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“aabbccaa” would give aa, bb, cc, aa

It doesn’t care what the character is, it doesn’t “remember” that first match of “aa”, once it gets that first pattern match, it just asks all over again whether there is any character followed by one or more or the same character

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Oh, I think I got it. So it seems like there is not some sort of complex memory management here as I thought.

" No, so ([^]) is matching one character, then one or more of the same thing as that match . So “abc” cannot result in any matches: “a” is not followed by any more "a"s, “b” is not followed by any more "b"s, “c” is not followed by any more “c"s.” → just to be sure that I am getting it right, if I am matching something there must be a minimum of the two occurrences of the same thing because the character that I want to match must be matched with other character of same type. Matching character to itself would not seem like a logical thing in this case. But in the case I want to match character to itself could I use /[character]+/ig ?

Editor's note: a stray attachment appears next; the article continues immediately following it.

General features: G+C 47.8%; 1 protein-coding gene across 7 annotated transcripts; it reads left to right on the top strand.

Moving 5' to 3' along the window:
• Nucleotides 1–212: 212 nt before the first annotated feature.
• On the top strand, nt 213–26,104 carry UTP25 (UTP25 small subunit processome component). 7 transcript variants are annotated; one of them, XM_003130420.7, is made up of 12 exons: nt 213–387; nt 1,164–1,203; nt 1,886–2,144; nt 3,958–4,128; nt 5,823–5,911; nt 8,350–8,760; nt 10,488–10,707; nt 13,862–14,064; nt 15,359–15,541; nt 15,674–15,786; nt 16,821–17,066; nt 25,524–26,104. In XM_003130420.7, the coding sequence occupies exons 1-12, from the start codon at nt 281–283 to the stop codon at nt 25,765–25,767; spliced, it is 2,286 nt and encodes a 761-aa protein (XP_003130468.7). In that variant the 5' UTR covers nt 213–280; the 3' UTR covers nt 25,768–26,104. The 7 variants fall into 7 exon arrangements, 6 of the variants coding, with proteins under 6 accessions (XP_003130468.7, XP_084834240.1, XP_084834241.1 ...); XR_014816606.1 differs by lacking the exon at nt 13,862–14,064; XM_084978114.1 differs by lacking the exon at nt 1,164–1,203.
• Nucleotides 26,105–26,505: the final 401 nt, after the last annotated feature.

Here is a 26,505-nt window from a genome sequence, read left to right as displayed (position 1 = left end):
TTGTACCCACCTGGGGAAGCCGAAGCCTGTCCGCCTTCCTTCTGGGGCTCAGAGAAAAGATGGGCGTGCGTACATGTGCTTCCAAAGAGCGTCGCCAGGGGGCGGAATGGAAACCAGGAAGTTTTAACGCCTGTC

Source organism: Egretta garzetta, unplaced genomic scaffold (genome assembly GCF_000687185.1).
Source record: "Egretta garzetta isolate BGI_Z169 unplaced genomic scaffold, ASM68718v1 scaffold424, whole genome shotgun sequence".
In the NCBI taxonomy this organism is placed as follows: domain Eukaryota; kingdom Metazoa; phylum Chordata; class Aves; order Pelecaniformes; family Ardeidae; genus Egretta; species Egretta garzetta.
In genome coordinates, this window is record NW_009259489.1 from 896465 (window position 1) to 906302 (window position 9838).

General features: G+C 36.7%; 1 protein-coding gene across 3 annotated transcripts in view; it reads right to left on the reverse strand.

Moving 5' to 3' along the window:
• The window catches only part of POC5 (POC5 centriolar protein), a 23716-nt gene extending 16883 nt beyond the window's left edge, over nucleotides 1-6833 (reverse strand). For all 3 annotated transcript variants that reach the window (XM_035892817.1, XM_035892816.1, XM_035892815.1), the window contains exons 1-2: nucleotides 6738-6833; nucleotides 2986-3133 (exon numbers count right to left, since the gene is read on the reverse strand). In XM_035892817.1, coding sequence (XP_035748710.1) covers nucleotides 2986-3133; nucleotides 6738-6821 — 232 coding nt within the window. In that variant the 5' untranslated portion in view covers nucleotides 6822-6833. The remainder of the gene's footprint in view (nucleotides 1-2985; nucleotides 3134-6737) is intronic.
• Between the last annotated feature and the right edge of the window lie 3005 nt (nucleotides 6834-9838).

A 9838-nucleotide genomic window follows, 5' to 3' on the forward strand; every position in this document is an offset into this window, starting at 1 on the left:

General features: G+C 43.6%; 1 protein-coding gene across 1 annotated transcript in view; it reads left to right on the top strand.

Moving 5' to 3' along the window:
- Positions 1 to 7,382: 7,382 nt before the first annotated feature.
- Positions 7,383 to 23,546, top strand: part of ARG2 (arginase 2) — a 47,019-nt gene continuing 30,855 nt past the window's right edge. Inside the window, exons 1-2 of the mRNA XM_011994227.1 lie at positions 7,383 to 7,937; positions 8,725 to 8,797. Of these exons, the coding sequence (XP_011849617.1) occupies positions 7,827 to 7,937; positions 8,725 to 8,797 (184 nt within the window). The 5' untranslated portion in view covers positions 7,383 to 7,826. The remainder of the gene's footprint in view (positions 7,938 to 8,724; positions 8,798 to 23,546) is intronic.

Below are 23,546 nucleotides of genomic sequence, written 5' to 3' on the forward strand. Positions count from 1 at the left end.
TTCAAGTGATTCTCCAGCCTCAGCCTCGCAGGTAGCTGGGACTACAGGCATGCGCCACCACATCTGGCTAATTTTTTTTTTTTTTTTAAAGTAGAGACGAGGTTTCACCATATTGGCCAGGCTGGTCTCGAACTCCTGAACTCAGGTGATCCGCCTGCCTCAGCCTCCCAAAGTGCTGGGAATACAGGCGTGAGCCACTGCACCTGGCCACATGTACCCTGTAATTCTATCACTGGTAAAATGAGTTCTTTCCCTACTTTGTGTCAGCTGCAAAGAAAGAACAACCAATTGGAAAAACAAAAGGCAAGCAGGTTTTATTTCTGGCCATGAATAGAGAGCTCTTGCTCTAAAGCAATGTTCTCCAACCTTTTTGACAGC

Yes, you can do that: /a+/gi would match all occurrences of “a” followed by one or more "a"s in a string – so "aabbccaa".match(/a+/gi) would produce ["aa", "aa"]

However, you don’t know in advance what the character is, which is why, instead, you do /([^])\1+/ instead. Same effect, but instead of “a”, it matches any character followed by whatever that character was

Note that I should have said you can’t actually get a string like "aabbccaa`, because in the code the string is sorted, you can only possibly get “aaaabbcc” (above few comments are just hypotheticals).

Note also that the i is redundant: the string has to already have been lowercased for the code to work, because if you don’t do that, then sort will cause this issue:

// produces "AADabcd"


// produces "aaabcdd"

Edit: also need to say that the reason trickery is required (the capture group + the reference to it) is that it’s quite difficult to match things you don’t know in advance. Regex works best matching literal strings – that’s what it’s designed to do very well, and that’s what’s easiest to write and to make understandable. Once you go outside that, you can often get what you want, but at the cost of the regex becoming progressively more like absolute gibberish